Posts Tagged ‘Mariners’

Football in Arlington

May 31, 2012

Well, this is my last daily Jam Shots. After this, I’ll be moving to a weekly format. I know what you’re thinking (I will give you 50 bucks if you watch this whole thing).

And I apologize. But because I’ll have six extra days to think about each entry, you will get a super big, nutritious helping of Jam Shots each week.

There’s not a lot of baseball going on today – just three games. CarGo hit a homer in his fourth straight at-bat earlier today against the Astros, but that’s cliche at this point.

So let’s talk baseball from yesterday. My buddy Paddy suggested I write something honoring the 21-8 blowout in Arlington, TX yesterday. So here goes!

I, for one, had no idea that the Cowboys and Seahawks were playing a very, pre, pre-season game. Shut up, that joke is always funny.

But seriously, the Mariners absolutely obliterated the Rangers in Texas by the count of three touchdowns to one. And the Cowboys tried to make a furious come back, tacking on a two-point conversion, but it was far too late.

What does this mean? I’ll tell ya:

1) Texas pitching is (still) overrated. Mark my words – the Rangers will make the playoffs again, and the pitching will ruin them again. They need to upgrade the rotation before they can win it all.

2) The Seattle Mariners of Pullman (Go Cougs!) are actually going to be pretty solid soon. The offense is young and raw, but chocked full of talent. If the M’s go out and get a big bat this off season (don’t count them out of the Josh Hamilton sweepstakes) and one more solid arm (how does Zack Greinke or Cole Hamels sound?), they are legit contenders in the American League.

Ironically enough, Tony Romo threw out the first pitch at the Rangers game yesterday. Surprisingly, he didn’t fumble the snap like last time he was in a pressure situation against a Seattle team.

Sorry, couldn’t resist.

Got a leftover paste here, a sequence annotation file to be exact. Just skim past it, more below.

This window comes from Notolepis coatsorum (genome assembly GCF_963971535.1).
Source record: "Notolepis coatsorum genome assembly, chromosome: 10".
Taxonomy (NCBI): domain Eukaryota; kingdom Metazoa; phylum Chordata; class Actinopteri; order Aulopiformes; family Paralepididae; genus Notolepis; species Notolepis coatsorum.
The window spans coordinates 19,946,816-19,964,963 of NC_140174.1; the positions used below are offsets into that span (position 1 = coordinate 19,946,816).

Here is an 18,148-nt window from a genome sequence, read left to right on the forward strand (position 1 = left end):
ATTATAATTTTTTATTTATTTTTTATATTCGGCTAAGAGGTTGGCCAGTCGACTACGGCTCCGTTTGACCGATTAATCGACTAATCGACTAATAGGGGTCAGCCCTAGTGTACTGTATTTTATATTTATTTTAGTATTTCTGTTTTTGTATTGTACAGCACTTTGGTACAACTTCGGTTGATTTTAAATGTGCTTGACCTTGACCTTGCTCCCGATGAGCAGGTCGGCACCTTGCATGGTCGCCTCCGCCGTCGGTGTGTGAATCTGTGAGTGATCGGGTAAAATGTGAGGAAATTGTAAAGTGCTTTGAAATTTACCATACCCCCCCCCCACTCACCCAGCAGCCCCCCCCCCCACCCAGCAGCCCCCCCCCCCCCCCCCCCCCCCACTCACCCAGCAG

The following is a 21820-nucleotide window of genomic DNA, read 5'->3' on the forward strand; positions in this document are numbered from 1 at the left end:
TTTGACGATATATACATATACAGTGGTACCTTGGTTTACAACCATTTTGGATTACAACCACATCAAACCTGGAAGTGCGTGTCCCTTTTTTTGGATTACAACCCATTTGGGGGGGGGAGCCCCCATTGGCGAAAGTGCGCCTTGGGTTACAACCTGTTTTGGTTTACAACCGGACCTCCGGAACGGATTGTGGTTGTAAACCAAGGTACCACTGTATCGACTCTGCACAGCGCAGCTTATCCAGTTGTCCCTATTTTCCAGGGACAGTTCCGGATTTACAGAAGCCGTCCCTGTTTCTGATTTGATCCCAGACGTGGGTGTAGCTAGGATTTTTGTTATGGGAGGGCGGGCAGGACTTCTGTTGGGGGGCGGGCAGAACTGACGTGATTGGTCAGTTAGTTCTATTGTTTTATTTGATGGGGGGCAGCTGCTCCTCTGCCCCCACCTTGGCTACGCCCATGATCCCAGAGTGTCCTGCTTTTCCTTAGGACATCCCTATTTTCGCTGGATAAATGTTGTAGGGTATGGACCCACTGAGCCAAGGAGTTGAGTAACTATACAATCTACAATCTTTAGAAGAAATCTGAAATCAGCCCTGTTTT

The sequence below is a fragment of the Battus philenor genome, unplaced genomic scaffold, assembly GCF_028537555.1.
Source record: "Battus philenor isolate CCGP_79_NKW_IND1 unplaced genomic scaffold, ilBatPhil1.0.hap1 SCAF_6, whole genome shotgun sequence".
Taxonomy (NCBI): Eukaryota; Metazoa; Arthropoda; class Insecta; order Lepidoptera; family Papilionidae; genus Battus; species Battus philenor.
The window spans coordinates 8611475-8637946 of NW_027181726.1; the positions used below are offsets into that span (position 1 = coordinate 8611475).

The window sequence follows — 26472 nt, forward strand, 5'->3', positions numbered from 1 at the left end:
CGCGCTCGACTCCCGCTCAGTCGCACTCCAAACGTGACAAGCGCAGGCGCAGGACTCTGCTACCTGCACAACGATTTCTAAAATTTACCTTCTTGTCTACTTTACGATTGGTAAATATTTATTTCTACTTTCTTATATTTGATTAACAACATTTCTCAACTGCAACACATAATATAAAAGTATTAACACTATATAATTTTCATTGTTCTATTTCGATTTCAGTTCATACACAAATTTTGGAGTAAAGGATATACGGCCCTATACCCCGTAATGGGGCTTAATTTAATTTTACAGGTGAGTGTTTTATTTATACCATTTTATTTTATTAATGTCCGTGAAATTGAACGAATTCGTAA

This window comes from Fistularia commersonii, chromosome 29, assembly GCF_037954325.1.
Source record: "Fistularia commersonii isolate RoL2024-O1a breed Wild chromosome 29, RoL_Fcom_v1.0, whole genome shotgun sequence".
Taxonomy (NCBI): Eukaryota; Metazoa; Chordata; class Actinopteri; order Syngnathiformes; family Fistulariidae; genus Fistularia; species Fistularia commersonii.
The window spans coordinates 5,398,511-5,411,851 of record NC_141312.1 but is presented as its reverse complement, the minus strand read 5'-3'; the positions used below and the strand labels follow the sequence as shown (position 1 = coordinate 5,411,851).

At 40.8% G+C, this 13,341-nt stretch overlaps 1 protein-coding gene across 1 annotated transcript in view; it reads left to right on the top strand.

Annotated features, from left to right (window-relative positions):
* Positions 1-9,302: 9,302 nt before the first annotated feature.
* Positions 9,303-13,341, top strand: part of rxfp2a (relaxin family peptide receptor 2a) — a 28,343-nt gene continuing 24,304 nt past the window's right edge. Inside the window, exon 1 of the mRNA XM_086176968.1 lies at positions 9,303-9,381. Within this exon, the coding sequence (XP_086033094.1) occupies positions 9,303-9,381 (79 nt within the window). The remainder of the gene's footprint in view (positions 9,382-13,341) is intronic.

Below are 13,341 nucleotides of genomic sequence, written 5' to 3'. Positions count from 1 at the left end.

Thanks for reading the daily version of Jam Shots. It’s been a great run. Starting this coming Sunday, I’ll be putting out one per week. Keep an eye out, and don’t forget to follow me on Twitter @Jamblinman!

Opening Day Predictions

April 4, 2012

Okay, okay. I know the A’s and Mariners played in Japan and the defending-champion Cardinals already defeated the Marlins at the new stadium earlier tonight. But a big slate of games is finally set for tomorrow, and I couldn’t be more excited. 

We’ve got seven games lined up for tomorrow, capped off with reigning Cy Young winner Clayton Kershaw and my Dodger squaring off against the Padres in San Diego. Without further adieu, here are my predictions for tomorrow’s games:

Boston Red Sox at Detroit Tigers: This is the first of the great pitching matchups we’ll see over the first weekend of play, but it might just be the best one. Jon Lester will take the hill against last year’s Cy Young and MVP winner, Justin Verlander. Normally, I’d expect a pitcher’s duel, but Lester is a notorious slow starter, so look for a big game from Miguel Cabrera and Prince Fielder and the Tigers to take the home opener 5-2. (Side note: Jose Valverde will get his 51st straight save, creeping slowly towards the record of 84)

Atlanta Braves at New York Mets: I like this pitching matchup for a number of different reasons. First of all, I really enjoy watching Tommy Hanson pitch. If he’s healthy for Atlanta this year, it’s going to be huge for their playoff aspirations. But the real story here is Johan Santana’s return to the hill after a multitude of injuries have crippled the former Cy Young winner. I’m going to take my first upset, but don’t expect the Mets’ winning streak to last long. Give me the Mets 3-2.

Philadelphia Phillies at Pittsburgh Pirates: Another former ace takes the hill on Opening Day, hoping to rebound. Erik Bedard won’t have as much success as Johan does in New York, although I do expect an above average season out of the lefty in 2012. Roy Halladay is going to be too much for the young Pirates offense, and the Phils take it on the road 5-0.